Thursday, September 9, 2010

Mick Jagger 1: She’s The Boss

With the strength of the Rolling Stones Records label behind him, Bill Wyman released two solo albums in the ‘70s, both of which sold on the strength of his name, neither of which were that exciting, mostly because Bill can’t sing. (He did a little better in the early ‘80s with “Je Suis Un Rock Star”, being something of a novelty song with a cheesy synth part to match his weedy voice.)
It’s understandable that Bill would need to stretch his creativity, having been demoted to the least respected Stone once Ron Wood became Keith’s fulltime pal. But the idea of a Mick Jagger solo album, after over two decades of being both the voice and key creative consultant of the band, made even less sense. What could he do on his own that he couldn’t accomplish with the band he ran with an iron fist?
The answer lies in a Latin phrase we don’t feel like looking up, but roughly translates to “the question answers itself.” Mick was always interested in contemporary beats, while Keith and Woody were happy to play the same Chuck Berry riffs in between drinks and snorts. Each of the Stones albums so far had something “danceable” on it, but only so much. The new worldwide deal with CBS had the key provision that Mick would be given the opportunity to do solo albums; crafty as he always was, he figured his name would be enough to sell units, and possibly unshackle himself from the band that was becoming an albatross. Attaching his voice to a song credited to the Jacksons, in an attempt to cash in on the phenomenal success of Thriller (not coincidentally, another solo project by someone previously associated publicly with a band he no longer needed) gave him something of a test shot.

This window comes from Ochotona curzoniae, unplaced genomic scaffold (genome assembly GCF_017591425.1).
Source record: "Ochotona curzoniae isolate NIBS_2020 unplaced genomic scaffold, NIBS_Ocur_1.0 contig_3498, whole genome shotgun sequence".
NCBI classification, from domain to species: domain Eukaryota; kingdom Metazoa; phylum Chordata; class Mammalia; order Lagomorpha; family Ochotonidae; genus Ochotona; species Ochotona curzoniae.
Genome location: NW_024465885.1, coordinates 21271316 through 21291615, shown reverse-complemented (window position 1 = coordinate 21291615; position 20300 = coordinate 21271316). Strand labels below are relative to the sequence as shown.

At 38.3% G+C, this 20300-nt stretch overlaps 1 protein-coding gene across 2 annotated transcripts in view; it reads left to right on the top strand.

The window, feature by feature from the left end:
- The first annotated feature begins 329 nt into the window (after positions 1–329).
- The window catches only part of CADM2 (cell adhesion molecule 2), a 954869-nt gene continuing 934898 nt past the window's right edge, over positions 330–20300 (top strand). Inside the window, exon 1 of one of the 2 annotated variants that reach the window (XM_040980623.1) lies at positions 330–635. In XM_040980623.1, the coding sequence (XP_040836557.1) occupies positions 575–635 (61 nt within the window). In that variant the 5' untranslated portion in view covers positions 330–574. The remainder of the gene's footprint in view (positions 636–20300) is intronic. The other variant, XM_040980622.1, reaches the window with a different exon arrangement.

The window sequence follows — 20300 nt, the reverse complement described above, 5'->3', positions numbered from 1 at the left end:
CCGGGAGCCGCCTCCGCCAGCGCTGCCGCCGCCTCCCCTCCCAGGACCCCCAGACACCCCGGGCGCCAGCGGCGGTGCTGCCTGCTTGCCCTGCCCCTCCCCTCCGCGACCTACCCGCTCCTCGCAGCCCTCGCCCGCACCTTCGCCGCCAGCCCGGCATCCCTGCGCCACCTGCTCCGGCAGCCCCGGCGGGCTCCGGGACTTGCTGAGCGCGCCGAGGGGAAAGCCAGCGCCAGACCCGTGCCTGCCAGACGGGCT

Hence, She’s The Boss, which accomplishes the feat of sounding nothing like the Stones save a few lines here and there, since he didn’t change his voice at all. He produced the album with Bill Laswell and Nile Rodgers (who also supplies the loudest guitars not already played by Jeff Beck), both of whom knew a thing a two about being contemporary as well as commercial. Keith gets writing credit on “Lonely At The Top”, one of dozens of songs out at the time that sounded exactly like “Footloose”, but no other Stones are involved at all. “½ A Loaf” tramples a metaphor with dated keyboards, while “Running Out Of Luck” and “Turn The Girl Loose” would have been lesser tracks on any Stones album, the latter particularly with its angry “ladies’ rap” over the fade. “Secrets” and the title track each labor over the same riff with a lot of yelling.
All this time later, the most palatable songs are the ones chosen as singles, and both are on side two. “Just Another Night” and “Lucky In Love” (which is about two minutes too long) could almost pass as Stones songs, if a little poppy. “Hard Woman” is the token ballad, with pretty Paul Buckmaster strings, although it’s not easy to buy Mick as a lovelorn, heartbroken sap this late in his tabloid career.
She’s The Boss isn’t a bad album for a piece of product, but fails as an out-of-expected-genre experiment by not being adventurous enough. However, it wasn’t the most embarrassing thing he released that year. That honor still belongs to his duet with David Bowie on “Dancing In The Street”, thrown together for the Live Aid concert. The song was bad enough; the video made it excruciating.

Mick Jagger She’s The Boss (1985)—2

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